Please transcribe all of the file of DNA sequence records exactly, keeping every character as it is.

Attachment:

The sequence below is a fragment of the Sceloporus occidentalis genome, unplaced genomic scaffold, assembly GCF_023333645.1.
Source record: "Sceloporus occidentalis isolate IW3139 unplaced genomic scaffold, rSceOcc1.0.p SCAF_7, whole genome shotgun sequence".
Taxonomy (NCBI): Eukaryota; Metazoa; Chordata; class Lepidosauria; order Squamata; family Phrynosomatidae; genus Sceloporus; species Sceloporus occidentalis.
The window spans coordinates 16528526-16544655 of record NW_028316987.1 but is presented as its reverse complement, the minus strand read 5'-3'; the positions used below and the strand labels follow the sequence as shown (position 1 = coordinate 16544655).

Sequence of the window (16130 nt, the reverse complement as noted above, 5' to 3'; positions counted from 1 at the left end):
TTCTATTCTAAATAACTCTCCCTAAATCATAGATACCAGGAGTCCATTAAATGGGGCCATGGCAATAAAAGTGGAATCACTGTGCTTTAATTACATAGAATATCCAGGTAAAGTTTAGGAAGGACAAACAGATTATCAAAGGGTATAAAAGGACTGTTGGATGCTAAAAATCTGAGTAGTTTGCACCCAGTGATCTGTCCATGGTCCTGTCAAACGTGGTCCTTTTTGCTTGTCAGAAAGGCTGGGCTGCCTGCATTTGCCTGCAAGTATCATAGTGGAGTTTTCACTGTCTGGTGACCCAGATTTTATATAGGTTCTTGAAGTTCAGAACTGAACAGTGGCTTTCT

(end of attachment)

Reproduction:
The sequence below is a fragment of the Sceloporus occidentalis genome, unplaced genomic scaffold, assembly GCF_023333645.1.
Source record: "Sceloporus occidentalis isolate IW3139 unplaced genomic scaffold, rSceOcc1.0.p SCAF_7, whole genome shotgun sequence".
Taxonomy (NCBI): Eukaryota; Metazoa; Chordata; class Lepidosauria; order Squamata; family Phrynosomatidae; genus Sceloporus; species Sceloporus occidentalis.
The window spans coordinates 16528526-16544655 of record NW_028316987.1 but is presented as its reverse complement, the minus strand read 5'-3'; the positions used below and the strand labels follow the sequence as shown (position 1 = coordinate 16544655).

Sequence of the window (16130 nt, the reverse complement as noted above, 5' to 3'; positions counted from 1 at the left end):
TTCTATTCTAAATAACTCTCCCTAAATCATAGATACCAGGAGTCCATTAAATGGGGCCATGGCAATAAAAGTGGAATCACTGTGCTTTAATTACATAGAATATCCAGGTAAAGTTTAGGAAGGACAAACAGATTATCAAAGGGTATAAAAGGACTGTTGGATGCTAAAAATCTGAGTAGTTTGCACCCAGTGATCTGTCCATGGTCCTGTCAAACGTGGTCCTTTTTGCTTGTCAGAAAGGCTGGGCTGCCTGCATTTGCCTGCAAGTATCATAGTGGAGTTTTCACTGTCTGGTGACCCAGATTTTATATAGGTTCTTGAAGTTCAGAACTGAACAGTGGCTTTCT